2

Just a little background: I have 10+ years experience as a developer. I've worked in many different teams with many different technologies (Java, C, .NET, PHP, etc). As a developer I have always tried to show a positive attitude when dealing with complex problems and I really like challenges, that's what keeps me going. When people ask me if this or that complex thing can be done I will always tell them "yes" even if i don't know exactly how. If i cannot do it one way then I will try n-other alternatives.

Based on that, I've found that in almost every team i have worked, most of the teammates run away from complexity or from unknowns. No one really wants to step out of their comfort zone. That's when I always jump in, and let me tell you that i'm not always the hero, sometimes things go wrong but I can't stand people facing challenges and DOING NOTHING. This could be learning a new technology to solve a complex problem, or just solving a complex problem. I have ended up undertaking complex speech-recognition projects, creating CRM's from scratch, migrating legacy code to modern architectures, etc, integrating to PBX's, getting into the guts of Unix servers, terminal emulation, etc.. putting heart and soul, working long hours to get it out of the way. When people see you doing that, they sit back and relax knowing someone else will take care of it.

I have to admit I have an obsessive personality and I become very nervous when people is so passive in front of adversity. How can I deal with this? or even better, how to encourage a team to deal with adversity and embrace challenges? I don't want to be the only one that does what no one else wants or what everyone is afraid of.

migrated from programmers.stackexchange.com Jan 11 '14 at 18:47

This question came from our site for professionals, academics, and students working within the systems development life cycle.

  • In a good team you have all kinds of people. You need people willing to do repetitive work and you need the people not scared for change to lead the way for others. Don't look at them as being passive, they enable you to do what you like most. – user99561 Jan 10 '14 at 14:13
12

Based on that, I've found that in almost every team i have worked, most of the teammates run away from complexity or from unknowns. No one really wants to step out of their comfort zone.

For most people, it's not because of people's comfort zone.

Complexity, and especially unknowns are risk. Risk has a strong correlation to failure. Many companies are terrible at identifying and mitigating risk. Almost all companies are terrible at accepting failure. So in this regard, your peers are doing the smart thing - if the company isn't going to help them deal with risk, and certainly isn't going to understand when those risks cause failure... why should they take on that risk?

As a team leader, you need to help build a culture that accepts failure. Sometimes things don't work out. Sometimes you don't hit the schedule. But innovation necessarily requires taking the risk to do something new, even if it's uncomfortable.

As a team leader, you can help your team take these risks by lessening the burden on them individually. The company is really the one taking the risk by doing these complex/unknown things because they think the innovation is worth the risk. Get others to understand that and assume part of the risk (and effort to minimize the risk) and your team will be much more likely to partake when they see that they're not going to be blamed when the complexity and/or unknown causes issues.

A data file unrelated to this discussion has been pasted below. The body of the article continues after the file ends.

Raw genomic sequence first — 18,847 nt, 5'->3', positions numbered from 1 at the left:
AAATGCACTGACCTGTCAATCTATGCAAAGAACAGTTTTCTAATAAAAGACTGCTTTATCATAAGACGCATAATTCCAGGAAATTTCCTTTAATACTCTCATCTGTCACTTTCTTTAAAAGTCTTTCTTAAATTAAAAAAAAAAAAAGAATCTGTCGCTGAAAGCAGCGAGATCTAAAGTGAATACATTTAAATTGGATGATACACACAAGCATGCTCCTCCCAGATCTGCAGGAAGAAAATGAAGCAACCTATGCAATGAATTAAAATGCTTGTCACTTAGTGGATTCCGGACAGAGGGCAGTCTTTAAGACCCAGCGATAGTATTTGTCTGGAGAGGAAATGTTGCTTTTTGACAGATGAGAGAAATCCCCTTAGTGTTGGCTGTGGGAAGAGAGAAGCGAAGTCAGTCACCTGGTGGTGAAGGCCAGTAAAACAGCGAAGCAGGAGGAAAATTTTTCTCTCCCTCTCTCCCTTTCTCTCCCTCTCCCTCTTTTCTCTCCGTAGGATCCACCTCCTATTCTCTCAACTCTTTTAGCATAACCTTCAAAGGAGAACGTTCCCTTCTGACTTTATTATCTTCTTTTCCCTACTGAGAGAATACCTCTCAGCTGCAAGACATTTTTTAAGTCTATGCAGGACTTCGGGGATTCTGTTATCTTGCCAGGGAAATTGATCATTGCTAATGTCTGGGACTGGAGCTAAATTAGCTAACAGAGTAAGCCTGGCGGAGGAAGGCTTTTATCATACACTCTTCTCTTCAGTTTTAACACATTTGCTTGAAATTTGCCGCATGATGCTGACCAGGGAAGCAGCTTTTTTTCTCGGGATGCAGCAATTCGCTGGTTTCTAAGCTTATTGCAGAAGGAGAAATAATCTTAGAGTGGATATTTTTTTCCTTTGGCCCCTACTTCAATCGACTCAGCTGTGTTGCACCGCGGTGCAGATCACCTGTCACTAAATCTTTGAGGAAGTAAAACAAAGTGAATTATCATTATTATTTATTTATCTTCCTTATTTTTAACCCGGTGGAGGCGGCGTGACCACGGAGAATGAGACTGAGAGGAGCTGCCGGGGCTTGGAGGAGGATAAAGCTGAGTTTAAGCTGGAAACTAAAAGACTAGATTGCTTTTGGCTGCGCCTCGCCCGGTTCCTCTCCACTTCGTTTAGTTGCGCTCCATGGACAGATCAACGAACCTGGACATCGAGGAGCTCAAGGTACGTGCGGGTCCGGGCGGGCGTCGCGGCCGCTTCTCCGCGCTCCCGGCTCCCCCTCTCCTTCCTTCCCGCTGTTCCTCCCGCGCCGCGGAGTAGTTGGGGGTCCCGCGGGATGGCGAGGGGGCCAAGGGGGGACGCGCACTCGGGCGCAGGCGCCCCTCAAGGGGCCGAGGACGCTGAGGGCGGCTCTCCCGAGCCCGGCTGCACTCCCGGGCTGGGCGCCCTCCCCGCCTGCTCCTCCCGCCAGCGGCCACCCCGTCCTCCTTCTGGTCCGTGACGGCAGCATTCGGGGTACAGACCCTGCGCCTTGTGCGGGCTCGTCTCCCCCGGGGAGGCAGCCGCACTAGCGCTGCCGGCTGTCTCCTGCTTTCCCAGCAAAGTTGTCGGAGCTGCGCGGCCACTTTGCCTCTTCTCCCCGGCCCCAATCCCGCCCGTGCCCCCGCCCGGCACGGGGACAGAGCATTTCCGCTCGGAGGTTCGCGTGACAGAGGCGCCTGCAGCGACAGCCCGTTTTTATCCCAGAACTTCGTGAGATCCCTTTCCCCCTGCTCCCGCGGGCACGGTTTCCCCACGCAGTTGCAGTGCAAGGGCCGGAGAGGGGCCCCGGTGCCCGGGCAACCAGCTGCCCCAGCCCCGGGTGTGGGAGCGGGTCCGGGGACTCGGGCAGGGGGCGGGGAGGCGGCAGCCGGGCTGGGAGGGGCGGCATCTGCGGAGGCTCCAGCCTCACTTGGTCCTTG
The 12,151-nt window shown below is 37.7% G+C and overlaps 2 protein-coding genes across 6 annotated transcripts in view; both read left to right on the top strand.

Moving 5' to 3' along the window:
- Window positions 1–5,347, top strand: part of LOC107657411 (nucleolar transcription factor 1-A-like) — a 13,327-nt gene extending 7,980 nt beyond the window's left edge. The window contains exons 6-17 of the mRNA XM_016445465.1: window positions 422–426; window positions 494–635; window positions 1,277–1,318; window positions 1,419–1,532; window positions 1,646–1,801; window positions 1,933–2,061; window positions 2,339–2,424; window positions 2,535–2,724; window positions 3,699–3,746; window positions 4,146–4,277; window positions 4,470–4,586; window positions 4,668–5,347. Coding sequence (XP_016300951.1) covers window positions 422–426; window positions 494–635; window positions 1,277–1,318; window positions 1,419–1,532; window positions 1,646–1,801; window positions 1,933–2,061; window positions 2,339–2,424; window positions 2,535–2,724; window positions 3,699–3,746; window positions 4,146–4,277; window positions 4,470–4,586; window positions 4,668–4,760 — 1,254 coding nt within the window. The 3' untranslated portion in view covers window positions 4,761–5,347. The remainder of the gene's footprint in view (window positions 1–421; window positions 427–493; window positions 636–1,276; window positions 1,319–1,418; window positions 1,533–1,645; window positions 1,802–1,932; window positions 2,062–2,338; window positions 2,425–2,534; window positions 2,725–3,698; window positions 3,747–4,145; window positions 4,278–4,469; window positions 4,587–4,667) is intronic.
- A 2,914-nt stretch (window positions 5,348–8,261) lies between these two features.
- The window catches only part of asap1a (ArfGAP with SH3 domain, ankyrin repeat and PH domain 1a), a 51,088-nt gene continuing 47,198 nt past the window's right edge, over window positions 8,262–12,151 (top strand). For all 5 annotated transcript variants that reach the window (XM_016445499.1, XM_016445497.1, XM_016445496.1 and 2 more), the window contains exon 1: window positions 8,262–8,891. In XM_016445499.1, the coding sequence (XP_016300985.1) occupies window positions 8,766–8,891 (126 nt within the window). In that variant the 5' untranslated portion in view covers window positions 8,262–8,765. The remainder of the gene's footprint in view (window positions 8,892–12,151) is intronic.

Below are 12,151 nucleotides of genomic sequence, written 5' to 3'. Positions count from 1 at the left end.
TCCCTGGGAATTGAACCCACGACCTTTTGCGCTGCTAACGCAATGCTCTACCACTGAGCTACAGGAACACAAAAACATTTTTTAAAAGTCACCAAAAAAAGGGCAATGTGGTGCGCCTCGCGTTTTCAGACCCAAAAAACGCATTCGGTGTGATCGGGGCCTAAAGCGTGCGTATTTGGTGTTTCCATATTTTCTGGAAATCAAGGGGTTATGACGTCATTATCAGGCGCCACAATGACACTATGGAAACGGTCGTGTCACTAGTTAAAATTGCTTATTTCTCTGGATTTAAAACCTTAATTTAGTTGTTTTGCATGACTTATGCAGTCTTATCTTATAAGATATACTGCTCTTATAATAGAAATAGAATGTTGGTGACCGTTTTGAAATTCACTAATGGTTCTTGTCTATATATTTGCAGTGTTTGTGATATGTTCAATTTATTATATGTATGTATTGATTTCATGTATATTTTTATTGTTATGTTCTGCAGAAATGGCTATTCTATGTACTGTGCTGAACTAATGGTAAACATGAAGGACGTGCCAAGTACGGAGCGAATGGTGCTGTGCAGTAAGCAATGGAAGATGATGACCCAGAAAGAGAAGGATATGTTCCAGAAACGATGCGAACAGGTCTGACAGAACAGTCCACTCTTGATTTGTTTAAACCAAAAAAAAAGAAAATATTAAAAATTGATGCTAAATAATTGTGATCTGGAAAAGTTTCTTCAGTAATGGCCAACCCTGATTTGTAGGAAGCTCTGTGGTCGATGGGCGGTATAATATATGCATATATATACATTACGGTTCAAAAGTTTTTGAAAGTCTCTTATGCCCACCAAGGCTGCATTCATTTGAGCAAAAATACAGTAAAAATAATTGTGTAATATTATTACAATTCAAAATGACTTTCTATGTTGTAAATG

• 1
    But noting risk you also need to manage it and say when you can't do something not say yes every time. – Mark Jan 10 '14 at 14:28
  • Very interesting perspective. It basically boils down to a waterfall of trust. The company wants to innovate and solve complexities and wants to believe that its own people can solve the problem. A team leader wants to believe his team can do it... – Adolfo Perez Jan 10 '14 at 14:28
  • @AdolfoPerez they also need to trust pou to say it will take too many resources (i.e. money) to be worth it. – Mark Jan 10 '14 at 14:29
  • 5
    @AdolfoPerez - the team lead doesn't need to believe the team can do it. In fact, they should probably be skeptical that the team can do it so they don't over-promise. The team lead needs to set the team up for success, which means creating an environment where the team isn't scared stiff of failing. – Telastyn Jan 10 '14 at 14:35
  • How many times have I heard management or team leaders asking their subordinates: "Can you do that?" – Adolfo Perez Jan 10 '14 at 15:02
1

I'm not even as experienced as you and I kind of feel the same way towards passiveness. I tend to think I'm also passive some times, and end up blaming myself for some opportunities that I let pass by, but in many others I see myself acting before people that talk a lot but doesn't lift a finger for the doing part of whatever task is at hand.

My suggestion is for you to find a better place to work. And I mean better for you, that's the most important thing for you, for your career. You have to search for a company with a good and aligned culture with yours. That's one of the many steps on the path to professional success.

  • Wise advise. I thought Google might be a good option, they contacted me but didn't get through the tech interview. – Adolfo Perez Jan 10 '14 at 14:00
  • You don't have to go that high, believe it, there are smaller companies out there with great work culture. – Spidey Jan 10 '14 at 14:19
  • 1
    More than complaining about my current job, is reflecting upon a pattern I've seen through my career. I'm actually happy where I am now. – Adolfo Perez Jan 10 '14 at 14:25

Your Answer

By clicking “Post Your Answer”, you agree to our terms of service, privacy policy and cookie policy

Not the answer you're looking for? Browse other questions tagged or ask your own question.